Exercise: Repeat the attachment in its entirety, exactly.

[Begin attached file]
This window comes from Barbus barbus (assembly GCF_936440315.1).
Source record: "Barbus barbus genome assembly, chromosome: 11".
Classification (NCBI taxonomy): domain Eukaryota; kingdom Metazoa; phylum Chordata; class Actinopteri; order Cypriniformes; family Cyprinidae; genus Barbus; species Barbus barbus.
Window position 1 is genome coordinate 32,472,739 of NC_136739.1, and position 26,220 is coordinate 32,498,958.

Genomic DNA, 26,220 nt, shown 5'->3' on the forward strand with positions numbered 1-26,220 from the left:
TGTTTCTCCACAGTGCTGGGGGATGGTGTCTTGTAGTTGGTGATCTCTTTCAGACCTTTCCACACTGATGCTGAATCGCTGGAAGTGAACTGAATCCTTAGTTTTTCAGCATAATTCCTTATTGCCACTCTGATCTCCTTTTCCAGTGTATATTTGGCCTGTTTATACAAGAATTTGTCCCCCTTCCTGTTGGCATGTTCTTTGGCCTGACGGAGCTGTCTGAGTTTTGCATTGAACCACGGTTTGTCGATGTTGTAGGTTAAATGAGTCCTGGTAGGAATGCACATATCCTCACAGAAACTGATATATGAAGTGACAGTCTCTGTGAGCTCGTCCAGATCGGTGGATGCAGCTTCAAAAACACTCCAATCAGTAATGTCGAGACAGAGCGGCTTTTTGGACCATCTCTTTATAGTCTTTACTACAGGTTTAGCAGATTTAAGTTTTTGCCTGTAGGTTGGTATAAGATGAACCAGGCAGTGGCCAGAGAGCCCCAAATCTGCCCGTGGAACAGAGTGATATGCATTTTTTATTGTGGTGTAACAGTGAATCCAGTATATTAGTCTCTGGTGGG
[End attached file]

This window comes from Barbus barbus (assembly GCF_936440315.1).
Source record: "Barbus barbus genome assembly, chromosome: 11".
Classification (NCBI taxonomy): domain Eukaryota; kingdom Metazoa; phylum Chordata; class Actinopteri; order Cypriniformes; family Cyprinidae; genus Barbus; species Barbus barbus.
Window position 1 is genome coordinate 32,472,739 of NC_136739.1, and position 26,220 is coordinate 32,498,958.

Genomic DNA, 26,220 nt, shown 5'->3' on the forward strand with positions numbered 1-26,220 from the left:
TGTTTCTCCACAGTGCTGGGGGATGGTGTCTTGTAGTTGGTGATCTCTTTCAGACCTTTCCACACTGATGCTGAATCGCTGGAAGTGAACTGAATCCTTAGTTTTTCAGCATAATTCCTTATTGCCACTCTGATCTCCTTTTCCAGTGTATATTTGGCCTGTTTATACAAGAATTTGTCCCCCTTCCTGTTGGCATGTTCTTTGGCCTGACGGAGCTGTCTGAGTTTTGCATTGAACCACGGTTTGTCGATGTTGTAGGTTAAATGAGTCCTGGTAGGAATGCACATATCCTCACAGAAACTGATATATGAAGTGACAGTCTCTGTGAGCTCGTCCAGATCGGTGGATGCAGCTTCAAAAACACTCCAATCAGTAATGTCGAGACAGAGCGGCTTTTTGGACCATCTCTTTATAGTCTTTACTACAGGTTTAGCAGATTTAAGTTTTTGCCTGTAGGTTGGTATAAGATGAACCAGGCAGTGGCCAGAGAGCCCCAAATCTGCCCGTGGAACAGAGTGATATGCATTTTTTATTGTGGTGTAACAGTGAATCCAGTATATTAGTCTCTGGTGGG